Solar Farms May Destroy American Farmland

( РAs the renewable energy sector grows and solar farms spread across the U.S. Midwest, farmers are sounding the alarm about the negative impact they have on American agriculture. Analysis conducted on data gathered at local, state, and federal levels, with input from soil and energy experts, as well as affected farmers, paints a picture of widespread damage to some of the country’s most fertile soils with consequences that could last for generations.

Solar farm companies need large, flat expanses of ground as well as plenty of reliable sunshine in order to maximize supply, and therefore profits. The American Midwest has these criteria in abundance as well as the added benefit of relatively cheap land compared to other parts of the country. For farmers, the eager solar companies can offer lease contracts that give a much higher, and more reliable return, than traditional crop or animal farming, although some farmers have found that the relatively easy money comes at a cost.

Dave Duttlinger from Indiana is one such farmer who has spoken about the negative consequences of leasing out his farmland. In 2019, Duttlinger leased about 445 acres of land to Dunns Bridge Solar LLC, a subsidiary of NextEra Energy Resources LLC. Contractors for the company undertook extensive landscaping work on his land, grading it in order to facilitate construction. Although Dunns Bridge Solar agreed not to remove topsoil and to minimize any disturbance to crop growing on the land, much of the high-quality topsoil is now covered with a significant layer of sand, destroying its fertility, and according to Duttlinger, rendering such land infertile for at least his lifetime.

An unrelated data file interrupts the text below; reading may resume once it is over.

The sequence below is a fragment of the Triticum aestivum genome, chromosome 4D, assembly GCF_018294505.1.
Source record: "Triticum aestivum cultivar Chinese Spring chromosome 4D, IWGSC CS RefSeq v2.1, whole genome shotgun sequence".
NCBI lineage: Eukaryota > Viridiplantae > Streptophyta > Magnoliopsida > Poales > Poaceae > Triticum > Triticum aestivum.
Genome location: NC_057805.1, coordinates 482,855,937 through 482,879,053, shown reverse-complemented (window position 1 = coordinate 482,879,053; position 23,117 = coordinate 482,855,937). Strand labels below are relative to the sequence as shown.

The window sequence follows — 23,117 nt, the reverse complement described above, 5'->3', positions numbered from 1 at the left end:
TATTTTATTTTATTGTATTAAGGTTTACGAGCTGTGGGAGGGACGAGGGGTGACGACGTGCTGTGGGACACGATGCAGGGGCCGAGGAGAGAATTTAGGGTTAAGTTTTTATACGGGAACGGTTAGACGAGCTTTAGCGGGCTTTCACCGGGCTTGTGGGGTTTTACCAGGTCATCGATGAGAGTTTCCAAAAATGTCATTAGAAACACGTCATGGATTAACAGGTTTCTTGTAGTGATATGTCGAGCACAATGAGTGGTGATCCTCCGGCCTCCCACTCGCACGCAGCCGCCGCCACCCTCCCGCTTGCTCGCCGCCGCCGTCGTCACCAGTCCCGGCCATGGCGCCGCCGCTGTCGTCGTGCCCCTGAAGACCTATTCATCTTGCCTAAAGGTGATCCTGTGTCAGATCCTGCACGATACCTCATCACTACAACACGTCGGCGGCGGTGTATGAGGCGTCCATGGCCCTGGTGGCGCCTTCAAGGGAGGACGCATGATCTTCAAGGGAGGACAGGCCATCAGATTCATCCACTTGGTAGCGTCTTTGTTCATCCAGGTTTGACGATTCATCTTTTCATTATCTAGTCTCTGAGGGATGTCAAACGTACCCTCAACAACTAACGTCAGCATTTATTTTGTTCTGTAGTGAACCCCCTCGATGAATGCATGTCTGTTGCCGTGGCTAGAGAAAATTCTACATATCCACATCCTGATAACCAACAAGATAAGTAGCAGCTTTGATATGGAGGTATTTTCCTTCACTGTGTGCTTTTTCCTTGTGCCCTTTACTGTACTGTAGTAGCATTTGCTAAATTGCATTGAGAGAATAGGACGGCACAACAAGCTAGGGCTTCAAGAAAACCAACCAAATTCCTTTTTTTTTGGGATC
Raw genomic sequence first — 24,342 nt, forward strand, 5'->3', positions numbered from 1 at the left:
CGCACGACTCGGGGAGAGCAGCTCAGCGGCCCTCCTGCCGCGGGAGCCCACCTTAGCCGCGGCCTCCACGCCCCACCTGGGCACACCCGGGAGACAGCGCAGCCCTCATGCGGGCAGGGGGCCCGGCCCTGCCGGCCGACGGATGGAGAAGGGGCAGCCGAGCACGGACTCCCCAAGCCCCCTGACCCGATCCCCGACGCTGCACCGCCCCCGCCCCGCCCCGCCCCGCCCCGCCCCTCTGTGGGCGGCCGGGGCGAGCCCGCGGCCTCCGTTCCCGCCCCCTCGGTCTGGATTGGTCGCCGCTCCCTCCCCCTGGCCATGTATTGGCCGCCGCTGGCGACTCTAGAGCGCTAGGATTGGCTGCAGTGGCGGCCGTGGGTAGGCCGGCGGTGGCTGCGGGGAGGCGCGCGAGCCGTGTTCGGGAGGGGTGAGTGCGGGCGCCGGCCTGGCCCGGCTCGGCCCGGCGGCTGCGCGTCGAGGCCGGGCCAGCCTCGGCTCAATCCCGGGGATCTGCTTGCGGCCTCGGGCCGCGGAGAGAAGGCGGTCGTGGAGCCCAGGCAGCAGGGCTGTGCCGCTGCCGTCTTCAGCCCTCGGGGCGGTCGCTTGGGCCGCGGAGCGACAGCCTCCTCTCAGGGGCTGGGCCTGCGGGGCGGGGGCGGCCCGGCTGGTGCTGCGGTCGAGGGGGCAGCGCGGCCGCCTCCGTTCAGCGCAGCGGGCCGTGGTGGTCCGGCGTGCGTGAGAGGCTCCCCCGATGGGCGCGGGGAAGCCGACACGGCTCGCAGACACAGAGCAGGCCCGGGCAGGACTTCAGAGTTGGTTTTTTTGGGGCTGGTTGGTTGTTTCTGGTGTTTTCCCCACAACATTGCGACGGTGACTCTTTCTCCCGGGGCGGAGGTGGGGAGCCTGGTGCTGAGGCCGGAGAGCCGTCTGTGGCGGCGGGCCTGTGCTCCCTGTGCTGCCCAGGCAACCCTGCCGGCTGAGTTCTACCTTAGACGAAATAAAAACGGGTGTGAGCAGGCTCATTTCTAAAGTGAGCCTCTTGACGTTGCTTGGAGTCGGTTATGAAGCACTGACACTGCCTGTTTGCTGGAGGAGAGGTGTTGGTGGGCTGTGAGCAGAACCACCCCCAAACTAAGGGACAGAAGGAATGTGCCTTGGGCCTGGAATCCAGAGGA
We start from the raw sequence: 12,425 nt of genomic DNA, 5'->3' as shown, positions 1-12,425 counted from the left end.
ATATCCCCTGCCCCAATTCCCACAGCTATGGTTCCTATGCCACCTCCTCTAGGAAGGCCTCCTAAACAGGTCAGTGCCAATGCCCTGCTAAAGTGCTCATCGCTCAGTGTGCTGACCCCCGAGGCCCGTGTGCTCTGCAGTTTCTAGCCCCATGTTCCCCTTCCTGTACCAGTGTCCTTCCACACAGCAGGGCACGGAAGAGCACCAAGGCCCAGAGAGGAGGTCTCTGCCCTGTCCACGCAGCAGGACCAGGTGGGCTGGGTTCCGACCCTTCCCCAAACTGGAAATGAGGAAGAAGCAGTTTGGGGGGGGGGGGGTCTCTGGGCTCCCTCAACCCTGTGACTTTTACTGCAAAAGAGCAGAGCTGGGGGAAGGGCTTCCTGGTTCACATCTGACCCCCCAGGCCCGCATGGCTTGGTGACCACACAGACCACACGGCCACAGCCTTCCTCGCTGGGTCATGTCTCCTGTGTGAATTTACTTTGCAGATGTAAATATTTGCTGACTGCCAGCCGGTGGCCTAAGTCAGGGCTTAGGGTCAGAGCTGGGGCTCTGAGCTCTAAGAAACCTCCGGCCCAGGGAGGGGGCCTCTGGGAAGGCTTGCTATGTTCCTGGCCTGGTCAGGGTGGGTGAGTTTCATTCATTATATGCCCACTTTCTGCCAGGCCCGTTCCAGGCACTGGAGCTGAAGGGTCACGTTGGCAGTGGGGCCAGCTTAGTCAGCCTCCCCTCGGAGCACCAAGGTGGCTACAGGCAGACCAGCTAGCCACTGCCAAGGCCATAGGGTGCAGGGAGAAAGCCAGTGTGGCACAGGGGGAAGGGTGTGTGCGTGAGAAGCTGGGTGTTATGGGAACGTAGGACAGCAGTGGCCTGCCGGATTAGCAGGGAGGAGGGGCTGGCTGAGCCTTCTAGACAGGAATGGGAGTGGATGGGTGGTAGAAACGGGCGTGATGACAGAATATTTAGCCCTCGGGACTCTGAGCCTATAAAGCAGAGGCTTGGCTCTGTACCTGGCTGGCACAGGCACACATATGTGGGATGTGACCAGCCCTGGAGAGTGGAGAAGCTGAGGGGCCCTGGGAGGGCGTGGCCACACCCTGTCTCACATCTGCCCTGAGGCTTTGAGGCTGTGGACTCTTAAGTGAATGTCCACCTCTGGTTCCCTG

When Duttlinger spoke to NextEra about the damage, they promised to abide by the terms of the contract and review any work needed to repair any damage at the end of its lease term in 2073. While Duttlinger may have been the one to sign the contract, he says his neighbors have also been impacted and have repeatedly complained to him about dust from the solar farm getting onto their land and into their homes.

In 2023, the U.S was estimated to have 8% less farmland than it did in 1997, and with demand for solar and other renewable energy growing, as well as urban sprawl contributing to a reduction in agricultural land, some experts are concerned that the U.S. will continue to lose increasing areas of its most productive farmland.

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